Meet Heather Walsh, MSN, RN, PCNS-BC, CHSE, CPN

Meet Heather WalshMeet Heather Walsh, MSN, RN, PCNS-BC, CHSE, CPN, the Simulation Education Specialist in the Board of Visitors (BOV) Simulation Program. She’s been at Children’s National for 15 years.

The Tap Dancing Nurse

"I took dance lessons from age 5 and continued dancing through my 20’s. On occasion, I was known to break out my tap shoes, sometimes with Dr. JJ and the other clowns, earning me the nickname 'The Tap Dancing Nurse.'"

“Having kids of my own, I want each and every encounter with our patients and families to be a positive one and strive to contribute to that in my interactions with patients and their families.”

What kind of education and training did you need for your job?
The position requires a master’s degree and education experience. I have a Master of Science in Nursing and am a pediatric clinical nurse specialist. I had the honor of completing the Master Teacher Leadership Development Program at George Washington University in 2008, through which I learned many strategies to appeal to adult learners. I have worked as a nurse educator for 8 years, first on the Respiratory Care Unit, which merged with Medical Care to form 7E, and for the last 3 years in the Simulation Program.

What’s a typical day at Children’s like for you?
My schedule revolves around our simulation reservations. Some course are basic skills training, while other events are very complex, such as a recent simulation of a trauma patient from the ED to the OR at 5 am, or with ICU nurse residents transferring a deteriorating patient from PICU to CICU for ECMO deployment. I also have the pleasure of teaching at the on-site clinics, ROCs and CP&A practices. It’s fun to see so many nurses and attendings I know and former residents at those sites. They’re really appreciative of the opportunity to practice in a team setting and have shared with us stories of being able to apply the skills they practiced in real situations later.

What’s your favorite part of your job?
I enjoy watching the “a-ha” moments that occur during simulations. Sometimes the simplest, but very important, things are learned in the unfolding of a scenario such as needing to call for help, but not knowing the number to call. The most fulfilling part of my job is often during a post-simulation debriefing, getting to hear to great conversation, sharing of ideas, and suggestions for improvement that can positively impact future interactions within the team and also with patients and families.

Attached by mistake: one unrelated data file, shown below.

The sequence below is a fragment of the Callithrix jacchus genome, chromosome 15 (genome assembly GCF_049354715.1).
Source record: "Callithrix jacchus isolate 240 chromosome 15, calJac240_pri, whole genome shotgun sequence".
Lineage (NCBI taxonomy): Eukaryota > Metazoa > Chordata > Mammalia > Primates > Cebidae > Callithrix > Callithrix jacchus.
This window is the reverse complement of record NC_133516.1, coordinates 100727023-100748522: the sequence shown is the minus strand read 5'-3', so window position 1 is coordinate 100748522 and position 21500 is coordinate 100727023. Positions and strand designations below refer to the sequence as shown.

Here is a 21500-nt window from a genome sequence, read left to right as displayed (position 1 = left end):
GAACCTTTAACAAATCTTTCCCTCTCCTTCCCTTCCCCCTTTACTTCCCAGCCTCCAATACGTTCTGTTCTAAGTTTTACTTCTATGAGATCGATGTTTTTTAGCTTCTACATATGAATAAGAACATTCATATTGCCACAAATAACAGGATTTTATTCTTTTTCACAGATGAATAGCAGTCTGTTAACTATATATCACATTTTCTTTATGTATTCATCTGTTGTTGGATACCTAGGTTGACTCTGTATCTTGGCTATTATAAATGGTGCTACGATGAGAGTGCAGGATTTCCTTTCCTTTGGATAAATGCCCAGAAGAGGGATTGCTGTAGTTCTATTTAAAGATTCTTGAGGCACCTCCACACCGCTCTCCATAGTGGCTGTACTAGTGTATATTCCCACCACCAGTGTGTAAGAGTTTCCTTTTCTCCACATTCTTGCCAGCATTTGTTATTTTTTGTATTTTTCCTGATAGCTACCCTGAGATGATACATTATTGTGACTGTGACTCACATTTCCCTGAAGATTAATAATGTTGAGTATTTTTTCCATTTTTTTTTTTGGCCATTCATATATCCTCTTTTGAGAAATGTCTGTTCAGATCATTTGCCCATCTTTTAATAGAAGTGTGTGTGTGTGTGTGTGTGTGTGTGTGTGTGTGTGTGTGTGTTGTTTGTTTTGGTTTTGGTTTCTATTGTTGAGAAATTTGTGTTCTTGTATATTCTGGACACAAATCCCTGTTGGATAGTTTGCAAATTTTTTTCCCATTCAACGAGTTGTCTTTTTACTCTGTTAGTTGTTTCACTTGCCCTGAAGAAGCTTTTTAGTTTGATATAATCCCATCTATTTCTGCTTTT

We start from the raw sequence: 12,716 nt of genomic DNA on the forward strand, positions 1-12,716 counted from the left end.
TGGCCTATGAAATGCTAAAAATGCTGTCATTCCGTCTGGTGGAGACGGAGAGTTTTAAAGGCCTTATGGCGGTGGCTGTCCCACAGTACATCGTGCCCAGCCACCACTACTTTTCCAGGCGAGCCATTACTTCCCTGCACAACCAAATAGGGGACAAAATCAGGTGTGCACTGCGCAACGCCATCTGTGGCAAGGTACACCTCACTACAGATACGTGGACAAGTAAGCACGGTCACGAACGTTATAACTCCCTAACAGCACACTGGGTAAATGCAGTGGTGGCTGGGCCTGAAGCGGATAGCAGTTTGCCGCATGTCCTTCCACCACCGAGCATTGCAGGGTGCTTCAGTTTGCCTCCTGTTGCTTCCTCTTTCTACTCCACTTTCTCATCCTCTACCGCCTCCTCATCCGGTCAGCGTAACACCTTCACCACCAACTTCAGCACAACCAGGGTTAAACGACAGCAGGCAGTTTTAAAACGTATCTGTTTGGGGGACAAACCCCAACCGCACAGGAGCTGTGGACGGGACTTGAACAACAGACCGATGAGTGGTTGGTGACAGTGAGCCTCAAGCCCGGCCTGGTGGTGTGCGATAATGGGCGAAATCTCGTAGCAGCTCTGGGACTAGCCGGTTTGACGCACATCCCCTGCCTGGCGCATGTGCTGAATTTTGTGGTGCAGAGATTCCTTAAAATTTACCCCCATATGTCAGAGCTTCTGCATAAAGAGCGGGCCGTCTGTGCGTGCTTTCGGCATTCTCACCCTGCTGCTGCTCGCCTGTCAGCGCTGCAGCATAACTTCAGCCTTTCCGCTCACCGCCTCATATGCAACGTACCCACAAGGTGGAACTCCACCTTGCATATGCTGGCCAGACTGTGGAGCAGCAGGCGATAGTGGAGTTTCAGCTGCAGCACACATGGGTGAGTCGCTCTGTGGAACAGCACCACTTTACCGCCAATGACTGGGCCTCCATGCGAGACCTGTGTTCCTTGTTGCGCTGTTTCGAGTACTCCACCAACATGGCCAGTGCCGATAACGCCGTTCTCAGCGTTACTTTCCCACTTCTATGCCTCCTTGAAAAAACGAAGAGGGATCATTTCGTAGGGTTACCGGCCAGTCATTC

What do you want your colleagues to know about the work you do here?
Often people ask me about my nursing career as if it’s something in the past. While I really miss patient care (my CF patients especially), I have found that I really enjoy teaching. I am STILL a nurse and am glad I can contribute to teaching nurses, physicians, and all of our employees. I also have become very interested in research and am involved in several studies at Children’s including understanding escalation, evaluating programs, and validating a tool using simulation. I enjoy teaching Error Prevention and Service Excellence to new employees. Lastly, I co-chair the Clinical Alarms Committee, which is committed to improving patient safety and experience through our improved use of monitoring.

What motivates you to come to work at Children’s every day?
The kids and their families. Like many employees here, I have an awful commute five days a week, but there’s no place I’d rather work. Having kids of my own, I want each and every encounter with our patients and families to be a positive one and strive to contribute to that in my interactions with patients and their families.

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